Dominic Byrne on the reformer, Mode Pilates, Mosman

22 Nov 23

By Dominic Byrne

Single Parent Getting After It

I had a big goal to complete >150 combined sessions of Pilates, Yoga or stretching by February 2024.

I arrived at this goal two months early, today I did my 100th Pilates session on top of >50 stretching sessions and a handful of yoga classes.

While I wasn’t specific on the break up of each discipline I wanted Pilates to be the most dominant.

What has been my reward for achieving this goal?

beautiful orange sunset with birds and water

No better reward than huge improvements in core strength, flexibility, posture, rehabilitation/ injury recovery and better athletic performance in the sports I’m able to do. Along with potential injury prevention, massive gains in muscle endurance and while hard to measure and attribute I believe stress reduction and a better mind-body connection.

This big goal and its associated gains are a foundation and base to work on other aspiring goals I’ve dreamt up.

At the commencement of this calendar year, I ambitiously documented 50 goals to achieve before 50. Achieving them all is improbable but it’s a foundation of purpose that keeps me motivated and moving.  Some of these goals, especially the ones that include a running element depend upon exceptional musculoskeletal health, which I’m devoted to bettering.

The issue is I’m working against my body clock. As I hastily move through half a ton, I feel my muscle mass decrease (sarcopenia), which causes regression in strength and mobility, bone density lessens, metabolism slows and my ageing body starts to produce less testosterone. It’s harder to respond to training, to gain muscle, to run, to move freely and react fast.

I want to slow my body’s ageing down and the number one reason is to be healthy and happy for my children and their children. Any additional challenge I complete on top of being an active dad and participating in sports with my kids, is a bonus.

I’ve been researching and putting into practice solutions to slow ageing and improve bones, muscles, tendons, ligaments, joints, and cartilage. There is no secret source, a healthy lifestyle is the baseline answer; and the core ingredients of regular exercise, a balanced diet, adequate sleep, and stress management will mitigate age-related changes. There is a lot of work in this so you have to be super committed.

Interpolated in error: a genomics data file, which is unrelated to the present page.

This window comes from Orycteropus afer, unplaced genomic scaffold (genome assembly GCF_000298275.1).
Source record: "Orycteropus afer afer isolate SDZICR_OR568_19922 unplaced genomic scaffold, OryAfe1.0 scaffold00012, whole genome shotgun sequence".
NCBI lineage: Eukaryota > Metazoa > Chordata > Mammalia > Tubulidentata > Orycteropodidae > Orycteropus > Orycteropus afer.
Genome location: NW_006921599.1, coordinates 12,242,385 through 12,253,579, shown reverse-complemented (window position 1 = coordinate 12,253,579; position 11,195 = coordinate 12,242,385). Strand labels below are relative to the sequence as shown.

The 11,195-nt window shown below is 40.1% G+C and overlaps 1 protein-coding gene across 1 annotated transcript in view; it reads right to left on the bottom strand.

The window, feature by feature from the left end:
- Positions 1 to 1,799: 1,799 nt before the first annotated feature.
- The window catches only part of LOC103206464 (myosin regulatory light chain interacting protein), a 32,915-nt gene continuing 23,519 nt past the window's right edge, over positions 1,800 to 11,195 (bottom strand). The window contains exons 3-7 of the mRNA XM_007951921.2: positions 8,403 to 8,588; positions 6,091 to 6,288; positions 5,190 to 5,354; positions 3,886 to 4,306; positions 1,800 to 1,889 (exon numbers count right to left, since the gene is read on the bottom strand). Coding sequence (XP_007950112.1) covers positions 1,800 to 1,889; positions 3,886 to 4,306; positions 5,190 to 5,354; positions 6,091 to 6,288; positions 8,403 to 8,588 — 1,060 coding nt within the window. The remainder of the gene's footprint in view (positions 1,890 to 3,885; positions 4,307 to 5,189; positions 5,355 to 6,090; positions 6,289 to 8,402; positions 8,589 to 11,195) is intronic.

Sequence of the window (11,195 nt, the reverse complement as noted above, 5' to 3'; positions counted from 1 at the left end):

In an analysis of what I can do to over-index my effort of remaining youthful , I landed on Pilates as a key pillar to support the multiple goals I want to achieve.

Dominic Byrne, Mode Pilates, Mosman, Sydney

I did my first Pilates class at Mode in Mosman in February and today I’m 100 deep. The close to home practice and their modern training approach have been the perfect fit for me, offering dynamic mat or reformer classes, guided exercises with precision and control, with great instructors who nuke muscles in your body you didn’t know you had. I love that each class is different from the next.

The classes I attend incorporate elements from other fitness disciplines, such as yoga, dance, and physical therapy. It’s all focused on a strong core that helps support the spine, improve posture, and enhance overall stability. I have a way to go with my breathing during the flows but it’s a great discipline to make you present. Practitioners are encouraged to synchronise breath with movement, promoting relaxation, concentration, and body awareness.

I haven’t run properly for nearly two years, but over the last couple of months, I’ve completed three soft sand runs and two stair sessions with the goal of increasing the frequency and distance. My plantar fasciitis and peroneal tendonitis are the best they’ve been for 22 months. I’m doing multiple things to remedy my body’s old injuries and wear and tear, I attribute Pilates as a key ingredient to the gains I have achieved.

I have a couple of new niggles from a few little tip overs on my bike and my knees and lower back need improvement but I’ve got optimism on my side. Fingers crossed I’m running around in a 35-year musculoskeletal framework sometime soon. It’s beginning to feel like it.

When you’re perpetually injured I believe that body trauma, its restrictions and associated pain can have a negative effect on mental health and contribute to depression and anxiety. When your body is firing on all cylinders it’s truly liberating.

Healthy sports done regularly, that form part of you life and become habit, give you purpose and purpose gives you satisfaction, resiliency and joy.

Joseph Pilates was on to something.

purpose is everything


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